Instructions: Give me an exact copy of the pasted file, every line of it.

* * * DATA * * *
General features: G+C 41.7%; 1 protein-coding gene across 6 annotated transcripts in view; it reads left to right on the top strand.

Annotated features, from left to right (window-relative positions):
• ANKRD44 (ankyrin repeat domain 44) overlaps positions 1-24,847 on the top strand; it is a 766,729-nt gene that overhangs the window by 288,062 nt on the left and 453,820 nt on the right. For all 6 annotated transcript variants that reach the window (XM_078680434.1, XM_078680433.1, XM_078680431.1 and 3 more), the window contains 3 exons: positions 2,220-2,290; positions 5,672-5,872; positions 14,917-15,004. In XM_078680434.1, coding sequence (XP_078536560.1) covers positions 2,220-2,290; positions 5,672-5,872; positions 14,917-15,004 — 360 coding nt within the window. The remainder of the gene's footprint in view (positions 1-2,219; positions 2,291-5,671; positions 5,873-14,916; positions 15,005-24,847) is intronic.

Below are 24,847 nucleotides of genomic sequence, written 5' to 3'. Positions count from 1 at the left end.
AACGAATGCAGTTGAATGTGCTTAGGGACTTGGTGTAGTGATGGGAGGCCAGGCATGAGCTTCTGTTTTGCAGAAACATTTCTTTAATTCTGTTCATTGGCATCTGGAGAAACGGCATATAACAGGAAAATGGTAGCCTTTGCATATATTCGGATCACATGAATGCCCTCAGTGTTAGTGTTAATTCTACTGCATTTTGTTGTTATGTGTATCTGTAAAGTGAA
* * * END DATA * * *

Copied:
General features: G+C 41.7%; 1 protein-coding gene across 6 annotated transcripts in view; it reads left to right on the top strand.

Annotated features, from left to right (window-relative positions):
• ANKRD44 (ankyrin repeat domain 44) overlaps positions 1-24,847 on the top strand; it is a 766,729-nt gene that overhangs the window by 288,062 nt on the left and 453,820 nt on the right. For all 6 annotated transcript variants that reach the window (XM_078680434.1, XM_078680433.1, XM_078680431.1 and 3 more), the window contains 3 exons: positions 2,220-2,290; positions 5,672-5,872; positions 14,917-15,004. In XM_078680434.1, coding sequence (XP_078536560.1) covers positions 2,220-2,290; positions 5,672-5,872; positions 14,917-15,004 — 360 coding nt within the window. The remainder of the gene's footprint in view (positions 1-2,219; positions 2,291-5,671; positions 5,873-14,916; positions 15,005-24,847) is intronic.

Below are 24,847 nucleotides of genomic sequence, written 5' to 3'. Positions count from 1 at the left end.
AACGAATGCAGTTGAATGTGCTTAGGGACTTGGTGTAGTGATGGGAGGCCAGGCATGAGCTTCTGTTTTGCAGAAACATTTCTTTAATTCTGTTCATTGGCATCTGGAGAAACGGCATATAACAGGAAAATGGTAGCCTTTGCATATATTCGGATCACATGAATGCCCTCAGTGTTAGTGTTAATTCTACTGCATTTTGTTGTTATGTGTATCTGTAAAGTGAA